"Despite years of learning English, it is observed widely that Chinese university students are unwilling to use English language to communicate orally both in and outside classroom contexts. This causes significant consequences for students, their learning, social participation, and achieving instructional objectives. One of the major causes for students' reticence to use English language to communicate orally is believed to be the practices of face-saving or linguistic shame and shaming. The proposed study aims to investigate how students' face-saving behaviours that hinder their oral communication are accommodated by university English language instructors in classrooms. The study follows a mixed-method research paradigm, which collects data in three phases via three different instruments.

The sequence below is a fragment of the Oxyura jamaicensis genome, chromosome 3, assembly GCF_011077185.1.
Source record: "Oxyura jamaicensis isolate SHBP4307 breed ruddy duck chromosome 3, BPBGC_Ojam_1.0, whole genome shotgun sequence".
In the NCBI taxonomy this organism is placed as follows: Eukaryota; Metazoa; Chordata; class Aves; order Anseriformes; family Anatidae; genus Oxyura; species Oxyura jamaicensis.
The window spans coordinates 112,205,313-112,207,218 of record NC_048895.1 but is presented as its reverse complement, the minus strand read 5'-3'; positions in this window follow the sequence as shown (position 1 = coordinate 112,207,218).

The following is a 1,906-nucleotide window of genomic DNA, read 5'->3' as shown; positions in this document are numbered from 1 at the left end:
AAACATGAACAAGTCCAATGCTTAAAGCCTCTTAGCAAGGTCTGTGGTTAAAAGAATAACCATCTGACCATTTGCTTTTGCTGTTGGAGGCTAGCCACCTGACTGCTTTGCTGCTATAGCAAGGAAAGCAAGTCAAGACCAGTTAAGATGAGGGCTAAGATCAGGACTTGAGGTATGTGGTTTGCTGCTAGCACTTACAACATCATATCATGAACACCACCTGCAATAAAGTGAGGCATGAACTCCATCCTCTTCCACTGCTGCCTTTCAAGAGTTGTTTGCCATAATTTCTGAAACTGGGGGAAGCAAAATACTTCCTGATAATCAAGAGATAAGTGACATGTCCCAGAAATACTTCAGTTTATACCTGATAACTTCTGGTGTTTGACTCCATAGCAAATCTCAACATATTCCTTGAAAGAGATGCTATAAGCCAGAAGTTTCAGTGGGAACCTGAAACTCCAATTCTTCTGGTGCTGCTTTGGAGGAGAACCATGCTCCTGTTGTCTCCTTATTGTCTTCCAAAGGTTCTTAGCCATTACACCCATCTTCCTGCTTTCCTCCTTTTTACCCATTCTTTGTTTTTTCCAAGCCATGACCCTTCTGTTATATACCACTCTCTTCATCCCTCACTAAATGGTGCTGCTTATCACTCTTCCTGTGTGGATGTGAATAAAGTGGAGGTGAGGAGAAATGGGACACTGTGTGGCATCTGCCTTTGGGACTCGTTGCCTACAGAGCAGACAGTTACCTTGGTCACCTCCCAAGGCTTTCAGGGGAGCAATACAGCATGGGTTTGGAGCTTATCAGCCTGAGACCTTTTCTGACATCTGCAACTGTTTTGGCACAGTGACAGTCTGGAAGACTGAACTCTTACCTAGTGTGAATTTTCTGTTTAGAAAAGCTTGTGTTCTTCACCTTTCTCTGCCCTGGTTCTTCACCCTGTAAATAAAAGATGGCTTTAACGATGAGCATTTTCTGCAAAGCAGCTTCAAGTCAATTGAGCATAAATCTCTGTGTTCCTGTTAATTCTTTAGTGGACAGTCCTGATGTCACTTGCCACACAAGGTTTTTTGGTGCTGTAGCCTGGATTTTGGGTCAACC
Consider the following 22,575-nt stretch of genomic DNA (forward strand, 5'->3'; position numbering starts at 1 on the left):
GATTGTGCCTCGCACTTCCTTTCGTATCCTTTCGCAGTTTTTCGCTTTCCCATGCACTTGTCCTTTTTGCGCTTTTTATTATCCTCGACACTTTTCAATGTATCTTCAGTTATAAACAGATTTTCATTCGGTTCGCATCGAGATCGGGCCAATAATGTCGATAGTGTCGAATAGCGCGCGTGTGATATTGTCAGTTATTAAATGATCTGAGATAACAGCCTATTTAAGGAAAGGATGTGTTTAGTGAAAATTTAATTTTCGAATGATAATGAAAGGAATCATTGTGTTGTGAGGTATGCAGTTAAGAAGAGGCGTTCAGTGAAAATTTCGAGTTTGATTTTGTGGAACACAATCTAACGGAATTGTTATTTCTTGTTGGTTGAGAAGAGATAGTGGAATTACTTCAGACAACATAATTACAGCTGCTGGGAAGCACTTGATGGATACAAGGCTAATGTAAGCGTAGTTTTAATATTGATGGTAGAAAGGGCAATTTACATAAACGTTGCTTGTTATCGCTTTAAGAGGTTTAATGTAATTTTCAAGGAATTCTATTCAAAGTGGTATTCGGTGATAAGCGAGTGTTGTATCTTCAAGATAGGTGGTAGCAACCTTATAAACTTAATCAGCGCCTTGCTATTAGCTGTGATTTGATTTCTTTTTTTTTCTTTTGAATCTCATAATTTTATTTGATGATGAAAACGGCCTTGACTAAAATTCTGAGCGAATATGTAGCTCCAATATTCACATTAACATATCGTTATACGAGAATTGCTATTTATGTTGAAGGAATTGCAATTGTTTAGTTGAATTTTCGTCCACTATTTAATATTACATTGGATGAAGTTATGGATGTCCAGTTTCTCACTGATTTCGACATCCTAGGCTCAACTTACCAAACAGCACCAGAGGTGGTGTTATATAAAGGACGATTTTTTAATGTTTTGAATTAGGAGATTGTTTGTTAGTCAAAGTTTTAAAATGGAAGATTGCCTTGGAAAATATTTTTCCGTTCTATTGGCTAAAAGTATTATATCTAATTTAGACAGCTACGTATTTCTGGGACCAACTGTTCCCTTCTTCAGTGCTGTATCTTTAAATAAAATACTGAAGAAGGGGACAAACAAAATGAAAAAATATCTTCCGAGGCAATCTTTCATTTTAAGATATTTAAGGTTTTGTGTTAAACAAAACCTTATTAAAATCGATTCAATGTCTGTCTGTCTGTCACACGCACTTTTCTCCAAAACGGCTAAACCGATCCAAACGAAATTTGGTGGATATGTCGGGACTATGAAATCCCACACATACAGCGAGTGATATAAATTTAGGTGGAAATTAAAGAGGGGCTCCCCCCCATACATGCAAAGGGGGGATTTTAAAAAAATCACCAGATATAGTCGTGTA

EFL instructors, recruited through snowball sampling, from three universities in Guangdong China will be participants in the study. In the first phase of data collection, a survey will be administered to extract data to explore participants' attitudes towards their students' face-saving behaviours in classes. During the second phase, data will be collected using classroom observations. The data collected during the first and second phases will be analysed to facilitate the third phase of data collection, which will involve semi-structured interviews to explore further the strategies adopted by the participants to deal with students' face-saving behaviour.
This research offers insights into Chinese university English teachers' practices of coping with their students face-saving behaviours in class. It is expected that findings will have significant implications for the teaching of English oral communication in China in particular and for other similar contexts in general. Additionally, findings will be useful for the design and delivery of language teacher education programs and language teaching curricular.
For more information or zoom link, please email the Graduate Research School or phone (07) 4631 1088. The zoom links are included in the ReDTrain Bulletin.